10. L. Hu, W. Chen, X. Xie et al., “Symmetrical MnO2-carbon nanotube-textile nanostructures for wearable pseudocapacitors with high mass loading,” ACS Nano, vol. 5, no. 11, pp. 8904–8913, 2011. View at Publisher · View at Google Scholar · View at Scopus
  11. M. Osada and T. Sasaki, “Two-dimensional dielectric nanosheets: novel nanoelectronics from nanocrystal building blocks,” Advanced Materials, vol. 24, no. 2, pp. 210–228, 2012. View at Publisher · View at Google Scholar
  12. Y.-C. Chen, Y.-K. Hsu, Y.-G. Lin, et al., “Highly flexible supercapacitors with manganese oxide nanosheet/carbon cloth electrode,” Electrochimica Acta, vol. 56, no. 20, pp. 7124–7130, 2011. View at Publisher · View at Google Scholar
  13. J. Zhang, J. Jiang, and X. S. Zhao, “Synthesis and capacitive properties of manganese oxide nanosheets dispersed on functionalized graphene sheets,” Journal of Physical Chemistry C, vol. 115, no. 14, pp. 6448–6454, 2011. View at Publisher · View at Google Scholar · View at Scopus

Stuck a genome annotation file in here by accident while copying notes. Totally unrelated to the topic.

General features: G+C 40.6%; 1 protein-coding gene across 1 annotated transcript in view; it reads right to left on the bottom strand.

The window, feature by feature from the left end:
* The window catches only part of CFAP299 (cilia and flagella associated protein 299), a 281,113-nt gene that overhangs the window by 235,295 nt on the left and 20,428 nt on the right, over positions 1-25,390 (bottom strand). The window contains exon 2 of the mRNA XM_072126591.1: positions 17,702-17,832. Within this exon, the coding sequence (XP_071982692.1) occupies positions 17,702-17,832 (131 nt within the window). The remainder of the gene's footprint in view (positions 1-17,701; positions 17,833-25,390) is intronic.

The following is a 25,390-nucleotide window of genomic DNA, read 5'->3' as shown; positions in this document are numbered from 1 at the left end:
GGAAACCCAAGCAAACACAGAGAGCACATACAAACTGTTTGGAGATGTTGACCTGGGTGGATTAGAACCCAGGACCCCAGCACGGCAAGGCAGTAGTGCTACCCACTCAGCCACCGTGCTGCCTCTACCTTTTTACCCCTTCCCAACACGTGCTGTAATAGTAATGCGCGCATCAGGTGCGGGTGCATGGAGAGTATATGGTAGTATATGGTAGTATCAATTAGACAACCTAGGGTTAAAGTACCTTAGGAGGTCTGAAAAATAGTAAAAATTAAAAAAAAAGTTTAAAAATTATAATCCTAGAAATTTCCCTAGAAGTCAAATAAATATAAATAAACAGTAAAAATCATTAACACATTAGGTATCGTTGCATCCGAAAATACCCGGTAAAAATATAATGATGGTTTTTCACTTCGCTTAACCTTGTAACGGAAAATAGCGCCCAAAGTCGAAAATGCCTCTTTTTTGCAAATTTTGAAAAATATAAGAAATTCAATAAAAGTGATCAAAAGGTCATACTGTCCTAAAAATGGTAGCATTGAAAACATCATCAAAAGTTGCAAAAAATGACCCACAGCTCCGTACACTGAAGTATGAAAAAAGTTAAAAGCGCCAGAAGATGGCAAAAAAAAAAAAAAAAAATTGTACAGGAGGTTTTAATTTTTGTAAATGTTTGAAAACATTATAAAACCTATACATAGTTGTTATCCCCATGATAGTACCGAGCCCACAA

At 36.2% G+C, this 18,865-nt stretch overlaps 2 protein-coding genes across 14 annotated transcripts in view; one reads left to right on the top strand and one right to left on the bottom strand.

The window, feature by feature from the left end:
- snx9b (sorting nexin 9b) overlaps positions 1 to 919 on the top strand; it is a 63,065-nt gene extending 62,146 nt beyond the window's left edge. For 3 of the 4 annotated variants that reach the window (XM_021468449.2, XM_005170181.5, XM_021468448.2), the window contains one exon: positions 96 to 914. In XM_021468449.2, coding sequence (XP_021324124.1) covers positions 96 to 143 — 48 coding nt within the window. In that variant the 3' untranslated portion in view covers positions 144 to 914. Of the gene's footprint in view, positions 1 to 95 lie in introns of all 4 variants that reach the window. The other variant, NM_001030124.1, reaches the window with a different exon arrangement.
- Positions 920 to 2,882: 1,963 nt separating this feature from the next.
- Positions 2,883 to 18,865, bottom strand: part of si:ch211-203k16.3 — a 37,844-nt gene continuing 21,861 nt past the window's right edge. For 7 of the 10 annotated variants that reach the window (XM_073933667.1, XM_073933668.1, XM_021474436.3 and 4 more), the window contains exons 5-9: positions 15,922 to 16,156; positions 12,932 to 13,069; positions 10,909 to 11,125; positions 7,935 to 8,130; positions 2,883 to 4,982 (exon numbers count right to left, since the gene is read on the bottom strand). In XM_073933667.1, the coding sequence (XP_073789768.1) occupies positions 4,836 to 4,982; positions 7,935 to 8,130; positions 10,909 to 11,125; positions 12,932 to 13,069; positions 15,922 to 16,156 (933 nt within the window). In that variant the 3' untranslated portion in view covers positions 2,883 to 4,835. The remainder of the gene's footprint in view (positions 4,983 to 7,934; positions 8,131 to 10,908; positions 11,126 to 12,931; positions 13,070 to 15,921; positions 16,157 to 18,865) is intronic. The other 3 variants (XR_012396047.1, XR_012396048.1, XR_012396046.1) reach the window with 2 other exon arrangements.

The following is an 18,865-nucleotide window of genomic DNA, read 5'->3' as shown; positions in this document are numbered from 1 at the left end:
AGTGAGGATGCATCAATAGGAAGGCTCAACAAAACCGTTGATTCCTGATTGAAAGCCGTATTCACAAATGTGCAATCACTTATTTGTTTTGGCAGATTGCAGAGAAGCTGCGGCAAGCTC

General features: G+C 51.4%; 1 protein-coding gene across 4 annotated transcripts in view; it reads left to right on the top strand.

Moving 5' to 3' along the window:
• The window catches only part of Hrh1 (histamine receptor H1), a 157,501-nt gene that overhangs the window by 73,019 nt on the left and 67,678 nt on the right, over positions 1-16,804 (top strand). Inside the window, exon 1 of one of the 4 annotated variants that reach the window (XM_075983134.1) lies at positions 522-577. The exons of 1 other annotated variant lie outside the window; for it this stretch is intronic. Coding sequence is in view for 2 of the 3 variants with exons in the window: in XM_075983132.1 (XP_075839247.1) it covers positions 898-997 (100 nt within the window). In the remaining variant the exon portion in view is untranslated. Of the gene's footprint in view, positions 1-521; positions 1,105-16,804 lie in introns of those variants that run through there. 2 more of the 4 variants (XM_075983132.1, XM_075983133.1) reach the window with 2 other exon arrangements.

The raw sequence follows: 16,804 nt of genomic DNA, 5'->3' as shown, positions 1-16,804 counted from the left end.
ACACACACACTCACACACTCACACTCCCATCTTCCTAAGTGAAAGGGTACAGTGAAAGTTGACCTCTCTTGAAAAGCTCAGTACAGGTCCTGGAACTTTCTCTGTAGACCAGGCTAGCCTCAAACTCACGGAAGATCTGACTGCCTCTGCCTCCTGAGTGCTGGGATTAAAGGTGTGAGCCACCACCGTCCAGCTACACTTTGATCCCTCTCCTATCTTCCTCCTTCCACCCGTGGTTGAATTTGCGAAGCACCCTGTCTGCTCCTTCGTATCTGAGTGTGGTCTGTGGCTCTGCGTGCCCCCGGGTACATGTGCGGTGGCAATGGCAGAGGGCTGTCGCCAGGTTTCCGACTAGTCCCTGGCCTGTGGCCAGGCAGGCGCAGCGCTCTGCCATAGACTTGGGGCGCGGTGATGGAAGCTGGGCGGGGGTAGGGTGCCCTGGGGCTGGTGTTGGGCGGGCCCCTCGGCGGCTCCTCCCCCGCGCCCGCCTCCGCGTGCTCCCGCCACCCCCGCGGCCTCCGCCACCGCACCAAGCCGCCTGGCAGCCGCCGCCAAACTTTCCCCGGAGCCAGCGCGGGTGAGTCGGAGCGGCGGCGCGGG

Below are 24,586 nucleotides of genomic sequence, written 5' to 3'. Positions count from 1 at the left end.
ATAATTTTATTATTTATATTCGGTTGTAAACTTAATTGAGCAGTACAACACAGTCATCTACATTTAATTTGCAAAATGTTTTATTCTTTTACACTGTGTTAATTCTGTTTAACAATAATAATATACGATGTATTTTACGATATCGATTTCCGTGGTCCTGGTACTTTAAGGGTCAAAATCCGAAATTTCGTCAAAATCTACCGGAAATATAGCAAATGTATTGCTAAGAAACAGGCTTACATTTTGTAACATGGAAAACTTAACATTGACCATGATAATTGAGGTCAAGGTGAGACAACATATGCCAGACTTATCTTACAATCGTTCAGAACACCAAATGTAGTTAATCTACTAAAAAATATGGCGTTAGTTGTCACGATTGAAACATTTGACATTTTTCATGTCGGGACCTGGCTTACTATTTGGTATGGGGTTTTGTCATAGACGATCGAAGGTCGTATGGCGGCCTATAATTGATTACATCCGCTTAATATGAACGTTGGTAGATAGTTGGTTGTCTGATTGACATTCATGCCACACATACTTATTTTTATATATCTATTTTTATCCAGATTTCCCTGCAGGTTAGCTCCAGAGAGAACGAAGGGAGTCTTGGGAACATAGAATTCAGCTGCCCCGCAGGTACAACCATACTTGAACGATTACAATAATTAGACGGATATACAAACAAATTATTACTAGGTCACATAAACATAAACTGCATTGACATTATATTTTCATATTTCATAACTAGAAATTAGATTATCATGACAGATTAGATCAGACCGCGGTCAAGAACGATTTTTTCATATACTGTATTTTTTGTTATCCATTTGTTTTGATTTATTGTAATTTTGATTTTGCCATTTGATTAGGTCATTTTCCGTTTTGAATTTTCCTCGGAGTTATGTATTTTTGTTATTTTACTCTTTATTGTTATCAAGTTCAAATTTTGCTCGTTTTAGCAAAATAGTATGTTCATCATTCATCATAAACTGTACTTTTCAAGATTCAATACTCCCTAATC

14. P. Hiralal, H. Wang, H. E. Unalan et al., “Enhanced supercapacitors from hierarchical carbon nanotube and nanohorn architectures,” Journal of Materials Chemistry, vol. 21, no. 44, pp. 17810–17815, 2011. View at Publisher · View at Google Scholar · View at Scopus
  15. P. Kossyrev, “Carbon black supercapacitors employing thin electrodes,” Journal of Power Sources, vol. 201, pp. 347–352, 2012. View at Publisher · View at Google Scholar · View at Scopus